Cannabidiol (CBD) should not be showing up on a drug test. But as it contains trace amounts of the main active ingredient of marijuana – delta-9-tetrahydrocannabinol (THC), there are chances for it to be showing up on drug tests. Therefore, the use of CBD can often lead to a positive result in a drug test in some cases. But this also depends on many factors like the quality and composition of the product.
There are a few things to know about the ways to avoid a possible positive result on a drug test, what to look for while buying a CBD product, and so on. Read ahead to know more.
What to do when Certain Products Contain THC
It is often difficult to know what the ingredients are in a CBD product while choosing them even if the products are legal in your country because most of the CBD products are not been regulated by the Food and Drug Administration (FDA).
The contamination of CBD products by THC is more likely while considering factors like the origin of the CBD extract, method of harvesting the extracts, etc.
Different Types of CBD
Cannabidiol is extracted from cannabis which contains hundreds of compounds that occur naturally including terpenes, cannabinoids, flavonoids, etc. The chemical composition of these compounds varies according to the strain and variety of the plant.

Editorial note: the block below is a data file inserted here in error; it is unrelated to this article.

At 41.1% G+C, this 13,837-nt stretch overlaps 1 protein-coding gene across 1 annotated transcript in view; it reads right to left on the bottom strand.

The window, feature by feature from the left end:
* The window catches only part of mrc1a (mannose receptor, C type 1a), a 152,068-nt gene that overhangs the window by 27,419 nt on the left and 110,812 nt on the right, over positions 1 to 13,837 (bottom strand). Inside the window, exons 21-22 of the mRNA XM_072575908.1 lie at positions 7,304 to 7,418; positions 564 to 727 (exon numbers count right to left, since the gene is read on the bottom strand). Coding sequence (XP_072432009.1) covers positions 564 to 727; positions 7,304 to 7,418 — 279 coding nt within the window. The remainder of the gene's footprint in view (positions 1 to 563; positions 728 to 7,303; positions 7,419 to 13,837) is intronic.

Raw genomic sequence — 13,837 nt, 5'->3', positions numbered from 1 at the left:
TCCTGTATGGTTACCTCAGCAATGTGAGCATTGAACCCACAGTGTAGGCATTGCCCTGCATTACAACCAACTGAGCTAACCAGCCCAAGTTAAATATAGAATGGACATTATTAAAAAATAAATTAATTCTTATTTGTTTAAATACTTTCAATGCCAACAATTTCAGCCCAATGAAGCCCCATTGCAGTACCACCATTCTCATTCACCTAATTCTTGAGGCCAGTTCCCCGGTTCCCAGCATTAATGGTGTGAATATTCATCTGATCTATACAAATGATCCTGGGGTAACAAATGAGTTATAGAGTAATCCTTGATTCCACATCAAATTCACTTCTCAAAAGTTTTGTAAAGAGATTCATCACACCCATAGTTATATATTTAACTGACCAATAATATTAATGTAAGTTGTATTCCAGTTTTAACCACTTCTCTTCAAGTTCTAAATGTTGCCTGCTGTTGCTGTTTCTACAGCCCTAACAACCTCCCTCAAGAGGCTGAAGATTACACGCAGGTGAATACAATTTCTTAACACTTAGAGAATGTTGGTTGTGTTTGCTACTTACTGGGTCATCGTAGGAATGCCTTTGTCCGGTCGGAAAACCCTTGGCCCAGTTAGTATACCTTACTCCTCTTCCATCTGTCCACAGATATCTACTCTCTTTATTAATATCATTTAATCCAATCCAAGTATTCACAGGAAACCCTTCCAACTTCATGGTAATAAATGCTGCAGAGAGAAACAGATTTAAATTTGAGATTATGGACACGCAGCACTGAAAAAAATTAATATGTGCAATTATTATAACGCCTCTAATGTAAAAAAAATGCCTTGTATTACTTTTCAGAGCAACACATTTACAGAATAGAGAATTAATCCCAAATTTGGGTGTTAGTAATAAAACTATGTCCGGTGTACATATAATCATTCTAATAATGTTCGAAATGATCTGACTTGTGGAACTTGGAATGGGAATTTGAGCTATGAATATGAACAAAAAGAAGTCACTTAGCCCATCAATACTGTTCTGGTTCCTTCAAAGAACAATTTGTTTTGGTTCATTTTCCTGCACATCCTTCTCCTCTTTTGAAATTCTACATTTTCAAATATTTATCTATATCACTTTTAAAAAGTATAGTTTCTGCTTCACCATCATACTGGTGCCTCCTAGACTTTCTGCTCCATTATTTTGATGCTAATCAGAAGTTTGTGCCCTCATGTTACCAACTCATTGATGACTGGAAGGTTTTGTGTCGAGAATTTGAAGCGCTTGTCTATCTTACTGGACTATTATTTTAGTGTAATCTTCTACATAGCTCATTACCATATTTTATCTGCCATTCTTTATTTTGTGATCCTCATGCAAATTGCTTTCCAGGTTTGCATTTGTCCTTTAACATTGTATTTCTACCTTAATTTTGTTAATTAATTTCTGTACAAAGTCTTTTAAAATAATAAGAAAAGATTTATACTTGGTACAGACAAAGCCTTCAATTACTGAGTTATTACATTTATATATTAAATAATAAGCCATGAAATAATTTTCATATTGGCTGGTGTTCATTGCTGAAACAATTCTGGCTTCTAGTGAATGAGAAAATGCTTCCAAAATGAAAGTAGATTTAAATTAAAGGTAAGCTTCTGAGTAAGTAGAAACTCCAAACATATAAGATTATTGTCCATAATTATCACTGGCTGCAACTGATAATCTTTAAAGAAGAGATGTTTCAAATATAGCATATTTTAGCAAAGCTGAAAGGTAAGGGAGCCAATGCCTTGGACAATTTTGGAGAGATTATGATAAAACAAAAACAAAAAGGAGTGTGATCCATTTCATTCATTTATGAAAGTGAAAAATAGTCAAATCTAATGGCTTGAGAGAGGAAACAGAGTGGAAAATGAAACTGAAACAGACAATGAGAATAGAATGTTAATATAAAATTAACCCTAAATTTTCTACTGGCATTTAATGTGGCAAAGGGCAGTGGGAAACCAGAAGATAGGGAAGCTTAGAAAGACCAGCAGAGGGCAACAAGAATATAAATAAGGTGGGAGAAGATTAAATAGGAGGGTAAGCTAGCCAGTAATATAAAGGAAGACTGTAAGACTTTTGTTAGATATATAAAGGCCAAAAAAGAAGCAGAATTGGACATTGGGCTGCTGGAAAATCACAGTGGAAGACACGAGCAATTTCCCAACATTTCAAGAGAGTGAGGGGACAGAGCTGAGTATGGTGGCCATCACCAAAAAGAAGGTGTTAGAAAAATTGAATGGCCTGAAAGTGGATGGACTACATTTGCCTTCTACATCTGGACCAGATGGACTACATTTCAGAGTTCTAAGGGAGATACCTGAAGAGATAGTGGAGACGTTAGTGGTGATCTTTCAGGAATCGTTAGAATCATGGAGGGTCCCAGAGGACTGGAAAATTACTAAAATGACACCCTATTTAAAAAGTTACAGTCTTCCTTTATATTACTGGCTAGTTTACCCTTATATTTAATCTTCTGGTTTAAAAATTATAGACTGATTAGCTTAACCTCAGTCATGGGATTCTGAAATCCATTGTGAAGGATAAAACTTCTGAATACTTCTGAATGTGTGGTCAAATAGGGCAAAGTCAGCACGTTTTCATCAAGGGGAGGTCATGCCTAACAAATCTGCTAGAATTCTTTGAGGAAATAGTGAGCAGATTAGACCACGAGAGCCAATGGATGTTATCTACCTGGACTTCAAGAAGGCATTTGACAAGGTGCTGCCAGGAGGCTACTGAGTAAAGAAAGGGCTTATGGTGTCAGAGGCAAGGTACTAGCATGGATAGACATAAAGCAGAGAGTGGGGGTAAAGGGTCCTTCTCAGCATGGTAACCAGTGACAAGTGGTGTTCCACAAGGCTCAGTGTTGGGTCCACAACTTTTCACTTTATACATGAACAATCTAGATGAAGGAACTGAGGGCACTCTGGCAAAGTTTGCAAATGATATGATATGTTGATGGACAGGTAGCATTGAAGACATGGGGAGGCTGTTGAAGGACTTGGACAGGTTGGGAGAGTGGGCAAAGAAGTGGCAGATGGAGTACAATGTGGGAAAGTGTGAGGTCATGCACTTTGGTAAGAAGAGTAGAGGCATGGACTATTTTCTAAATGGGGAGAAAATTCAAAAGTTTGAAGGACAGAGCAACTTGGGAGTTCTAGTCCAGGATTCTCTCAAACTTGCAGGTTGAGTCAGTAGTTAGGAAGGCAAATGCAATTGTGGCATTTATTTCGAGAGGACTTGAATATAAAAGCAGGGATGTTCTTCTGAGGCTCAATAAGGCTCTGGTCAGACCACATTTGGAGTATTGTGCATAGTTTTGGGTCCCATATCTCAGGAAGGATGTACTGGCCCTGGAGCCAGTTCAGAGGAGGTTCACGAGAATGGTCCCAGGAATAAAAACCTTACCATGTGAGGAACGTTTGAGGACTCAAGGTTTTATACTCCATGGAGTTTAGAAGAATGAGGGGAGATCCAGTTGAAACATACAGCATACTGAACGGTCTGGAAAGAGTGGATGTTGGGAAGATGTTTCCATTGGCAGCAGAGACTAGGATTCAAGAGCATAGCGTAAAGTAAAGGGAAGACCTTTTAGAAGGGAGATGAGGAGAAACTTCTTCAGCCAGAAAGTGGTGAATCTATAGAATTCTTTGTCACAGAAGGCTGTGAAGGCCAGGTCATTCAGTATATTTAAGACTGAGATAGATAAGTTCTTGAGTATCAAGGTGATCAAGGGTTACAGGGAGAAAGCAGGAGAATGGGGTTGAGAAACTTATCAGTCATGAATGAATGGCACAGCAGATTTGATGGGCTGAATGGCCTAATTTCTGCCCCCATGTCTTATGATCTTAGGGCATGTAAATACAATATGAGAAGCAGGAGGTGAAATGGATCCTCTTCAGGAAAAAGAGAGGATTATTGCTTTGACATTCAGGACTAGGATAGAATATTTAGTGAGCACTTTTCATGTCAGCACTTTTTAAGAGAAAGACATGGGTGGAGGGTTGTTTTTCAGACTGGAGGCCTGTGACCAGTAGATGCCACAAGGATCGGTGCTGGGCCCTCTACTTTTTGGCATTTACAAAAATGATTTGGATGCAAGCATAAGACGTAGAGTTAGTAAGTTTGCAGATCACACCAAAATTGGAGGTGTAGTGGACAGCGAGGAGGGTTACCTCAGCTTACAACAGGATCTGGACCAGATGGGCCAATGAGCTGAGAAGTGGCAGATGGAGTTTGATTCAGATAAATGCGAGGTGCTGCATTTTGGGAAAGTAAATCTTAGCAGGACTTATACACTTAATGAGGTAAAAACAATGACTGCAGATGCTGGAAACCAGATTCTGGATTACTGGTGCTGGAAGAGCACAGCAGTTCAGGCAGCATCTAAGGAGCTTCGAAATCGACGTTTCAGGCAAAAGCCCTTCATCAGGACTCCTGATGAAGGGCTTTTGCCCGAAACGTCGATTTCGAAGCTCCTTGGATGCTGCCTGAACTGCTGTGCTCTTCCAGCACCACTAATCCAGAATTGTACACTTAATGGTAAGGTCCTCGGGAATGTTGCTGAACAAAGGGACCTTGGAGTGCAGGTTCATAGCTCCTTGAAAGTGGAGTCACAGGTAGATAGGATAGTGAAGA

Even though both hemp and marijuana products are been derived from the cannabis plant, both contain THC on different levels. Marijuana plants usually have varying concentrations of THC in them and this concentration is the reason for causing the “high” feeling when it is consumed. In contrast to this, CBD products that are derived from hemp are legally required to have THC content of less than thirty percent. For the same reason, the CBD products that are derived from hemp would mostly contain THC than CBD products that are derived from CBD.
The variety of the plant is not the only factor that decides the presence of compounds in CBD products. Refinement and harvesting techniques are also responsible for it.
Urine testing for cannabis is quite common, especially in workplaces. There should be a presence of THC-COOH at a concentration of fifty nanograms per milliliter in the urine to trigger a positive test for cannabis.
The detection windows for urine testing also vary and it depends greatly on the dose and frequency of cannabis use. The metabolites of THC are detectable for around three to fifteen days after its use.